At the end of the film, Blair presents us with the only moving images of Anne Frank known to exist.



Anne Frank Remembered — 57 sec. clip



This astonishingly powerful footage derives its force from our desire to take visual representations of history and put them into motion, as if we have breathed life back into dead images. The cinematography and editing of this sequence recalls the repeated footage of the Zapruder film in JFK, "Back and to the left…" The images of Anne Frank, however, seem to serve a different end. The filmmaker repeats the images but each time slows down their advance until finally we are again left with a still effigy on the screen. The motivation for repetition in JFK was to extract meaning from the event. Anne Frank Remembered reflects our urge to memorialize the visual icon. Once the Amsterdam street has been set into motion, we desire to freeze and preserve the moment and to fetishize the historical figure under our gaze. The image regains some of its aura that it lost in its reproducibility and is preserved in a timeless, ahistorical setting. The historical reality of death, of the Holocaust, is reconciled with the closed narrative form of the film by extracting the individual figure/image from its irretrievable historical place.

Blair illustrates the conflicting desires to both memorialize and explicate the Holocaust. The latter in particular entails our relationship with the Other - a relationship defined by hierarchical difference in representations of the historical event. Anne Frank Remembered in particular tends to memorialize the historical referent. Once an attempt is made to explain it, representation is left as a memorial to the historical event. Similarly, once the narrators have told their stories, the film rests on the timeless images and words of Anne Frank.

Harun Farocki's nonlinear, non-narrative Images of the World and the Inscription of War presents us with a very different kind of image of the Holocaust. He is more concerned with modes of representation and correlates depictions of the Holocaust to representational strategies such as architectural elevations, three-dimensional models, and flight simulators. His images of Auschwitz make use of three primary sources: aerial reconnaissance photographs taken by Allied planes (to identify airstrips), drawings from a camp prisoner, and photographs taken of the camp. The many threads of his stories are presented in complicated fragments which require an active viewing on the part of the audience. Images are put before the viewer without any explicit framework in which to place them in context. Historical events - some shown, some implied - do not unfold in a linear or causal form. Images of dead bodies at Auschwitz do not necessarily follow from explanations of how Allied forces ignored the aerial images of concentration camps because they were told to focus on other targets, but Farocki's editing causes the viewer to make connections such as these. We are forced to reconcile the scales of perception and mortality in the Holocaust. Aerial photographs taken from planes relate the military perspective of removed destruction; Drawings and photographs immediately bring these images down to the scale of immediacy and individuality.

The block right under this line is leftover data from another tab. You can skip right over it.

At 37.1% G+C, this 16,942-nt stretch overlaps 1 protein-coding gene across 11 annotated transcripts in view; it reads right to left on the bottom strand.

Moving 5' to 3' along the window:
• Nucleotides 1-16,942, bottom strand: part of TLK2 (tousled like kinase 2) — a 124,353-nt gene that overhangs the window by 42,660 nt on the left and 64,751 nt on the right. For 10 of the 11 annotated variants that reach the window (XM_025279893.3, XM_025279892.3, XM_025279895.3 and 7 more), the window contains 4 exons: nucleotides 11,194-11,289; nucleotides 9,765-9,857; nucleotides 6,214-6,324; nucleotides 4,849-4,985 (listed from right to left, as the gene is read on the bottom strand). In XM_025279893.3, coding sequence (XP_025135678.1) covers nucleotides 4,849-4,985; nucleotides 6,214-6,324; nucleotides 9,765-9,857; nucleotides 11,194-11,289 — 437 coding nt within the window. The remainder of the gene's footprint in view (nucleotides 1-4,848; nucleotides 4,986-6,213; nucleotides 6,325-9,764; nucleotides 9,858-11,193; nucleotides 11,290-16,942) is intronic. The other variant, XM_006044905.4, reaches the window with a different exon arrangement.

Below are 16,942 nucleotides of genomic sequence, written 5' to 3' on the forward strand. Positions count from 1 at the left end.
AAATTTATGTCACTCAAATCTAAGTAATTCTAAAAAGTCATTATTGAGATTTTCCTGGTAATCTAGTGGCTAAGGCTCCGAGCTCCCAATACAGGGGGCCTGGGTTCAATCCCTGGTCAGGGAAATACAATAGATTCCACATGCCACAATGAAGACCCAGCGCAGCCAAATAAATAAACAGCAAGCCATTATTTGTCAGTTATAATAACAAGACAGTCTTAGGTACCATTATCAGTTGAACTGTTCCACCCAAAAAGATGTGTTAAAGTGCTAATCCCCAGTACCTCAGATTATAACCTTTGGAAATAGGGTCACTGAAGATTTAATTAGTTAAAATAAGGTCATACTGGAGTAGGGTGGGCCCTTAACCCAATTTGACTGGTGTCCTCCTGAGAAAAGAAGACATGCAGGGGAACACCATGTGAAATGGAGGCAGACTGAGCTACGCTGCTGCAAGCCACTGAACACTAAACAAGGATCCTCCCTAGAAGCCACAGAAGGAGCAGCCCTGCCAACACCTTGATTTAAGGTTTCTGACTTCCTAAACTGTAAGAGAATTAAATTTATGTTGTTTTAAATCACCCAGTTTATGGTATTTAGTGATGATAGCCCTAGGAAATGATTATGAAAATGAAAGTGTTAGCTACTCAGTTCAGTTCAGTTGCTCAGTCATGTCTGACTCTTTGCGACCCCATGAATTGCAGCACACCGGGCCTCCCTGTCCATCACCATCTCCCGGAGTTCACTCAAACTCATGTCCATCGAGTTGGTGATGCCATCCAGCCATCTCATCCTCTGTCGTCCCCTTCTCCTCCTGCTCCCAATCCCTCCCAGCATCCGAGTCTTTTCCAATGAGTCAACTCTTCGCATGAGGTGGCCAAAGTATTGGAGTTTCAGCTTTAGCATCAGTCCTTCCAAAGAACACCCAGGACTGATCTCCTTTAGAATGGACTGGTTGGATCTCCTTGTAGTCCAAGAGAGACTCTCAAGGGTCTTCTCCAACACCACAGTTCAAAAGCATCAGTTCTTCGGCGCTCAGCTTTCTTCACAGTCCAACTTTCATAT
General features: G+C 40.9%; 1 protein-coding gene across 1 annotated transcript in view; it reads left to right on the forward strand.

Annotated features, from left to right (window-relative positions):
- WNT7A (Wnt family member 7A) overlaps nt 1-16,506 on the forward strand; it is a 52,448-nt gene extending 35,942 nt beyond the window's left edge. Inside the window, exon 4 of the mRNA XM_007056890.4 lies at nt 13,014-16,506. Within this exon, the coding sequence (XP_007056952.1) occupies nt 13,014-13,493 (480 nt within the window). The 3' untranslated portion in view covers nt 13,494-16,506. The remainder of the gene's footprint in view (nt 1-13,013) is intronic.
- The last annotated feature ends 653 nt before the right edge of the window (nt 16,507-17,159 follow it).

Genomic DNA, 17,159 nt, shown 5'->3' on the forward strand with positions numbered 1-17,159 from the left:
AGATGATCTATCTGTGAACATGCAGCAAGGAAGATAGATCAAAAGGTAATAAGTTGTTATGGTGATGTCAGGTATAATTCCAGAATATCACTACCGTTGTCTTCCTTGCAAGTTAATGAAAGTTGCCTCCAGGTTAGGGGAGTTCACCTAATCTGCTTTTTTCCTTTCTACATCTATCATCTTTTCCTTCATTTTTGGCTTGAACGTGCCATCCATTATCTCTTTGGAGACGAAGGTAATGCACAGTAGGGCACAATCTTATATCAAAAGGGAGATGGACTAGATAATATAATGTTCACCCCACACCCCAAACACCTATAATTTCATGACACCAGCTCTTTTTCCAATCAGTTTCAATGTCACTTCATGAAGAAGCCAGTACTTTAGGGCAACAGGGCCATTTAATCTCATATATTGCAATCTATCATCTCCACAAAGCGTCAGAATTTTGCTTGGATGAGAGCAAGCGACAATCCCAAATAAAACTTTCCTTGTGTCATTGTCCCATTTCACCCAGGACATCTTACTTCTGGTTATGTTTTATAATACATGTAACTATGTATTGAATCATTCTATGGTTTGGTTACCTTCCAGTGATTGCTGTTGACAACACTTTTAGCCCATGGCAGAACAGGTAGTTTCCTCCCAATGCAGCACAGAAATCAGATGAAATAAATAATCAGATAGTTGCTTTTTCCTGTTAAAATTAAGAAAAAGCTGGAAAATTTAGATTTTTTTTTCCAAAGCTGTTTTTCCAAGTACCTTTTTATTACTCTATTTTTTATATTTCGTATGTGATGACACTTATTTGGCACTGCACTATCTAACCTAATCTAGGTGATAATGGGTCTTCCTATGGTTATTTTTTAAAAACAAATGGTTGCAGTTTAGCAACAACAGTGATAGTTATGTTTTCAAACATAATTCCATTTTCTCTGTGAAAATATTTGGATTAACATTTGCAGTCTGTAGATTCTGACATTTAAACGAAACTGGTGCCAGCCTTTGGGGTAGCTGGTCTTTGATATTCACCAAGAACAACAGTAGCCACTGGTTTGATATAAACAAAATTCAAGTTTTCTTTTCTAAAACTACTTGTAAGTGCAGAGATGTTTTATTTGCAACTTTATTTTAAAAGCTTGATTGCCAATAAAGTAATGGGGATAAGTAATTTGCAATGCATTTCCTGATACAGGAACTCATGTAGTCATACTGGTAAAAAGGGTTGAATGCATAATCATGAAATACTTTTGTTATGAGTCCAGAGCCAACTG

Rather than creating an explicit narrative, however, the collage of visual information invites a reconstruction of history on the part of the audience. Farocki's use of sound works to a similar effect. We hear short, interrupted snippets of classical music (Satie, among others) as if a record is playing but someone is continually fading the volume in and out. When hearing this, we are not sure how to react; the fragments of the composition do not construct any identifiable piece. Farocki encourages a kind of re-composition to take place in our heads. We must fill in the missing information to create a whole, just as we must piece together the broken threads of visual evidence in order to create a reconstruction of historical reality.

Farocki directly acknowledges his engagement with history as the Other. He presents us with pieces of historical evidence which we must, in a dialogue with his film, recompose into a representation of history. By calling attention to representational strategies and requiring the viewer to participate in the extraction of meanings from these representations, the filmmaker has addressed the problem of representing a historical event in a cultural and political context so different than the one in which the historical event took place. He explicitly acknowledges the role that representation plays in a construction of reality and is careful to draw attention to the film medium as a representational strategy itself.

Images of the World is concerned with the representation historical event rather than an explanation of the Holocaust. The film recognizes that the historical event is frozen in the past, but that representational strategies are paramount in constructing our ways of seeing the historical event. Film's way of framing the event can often determine the realities that the historical event can have in the present.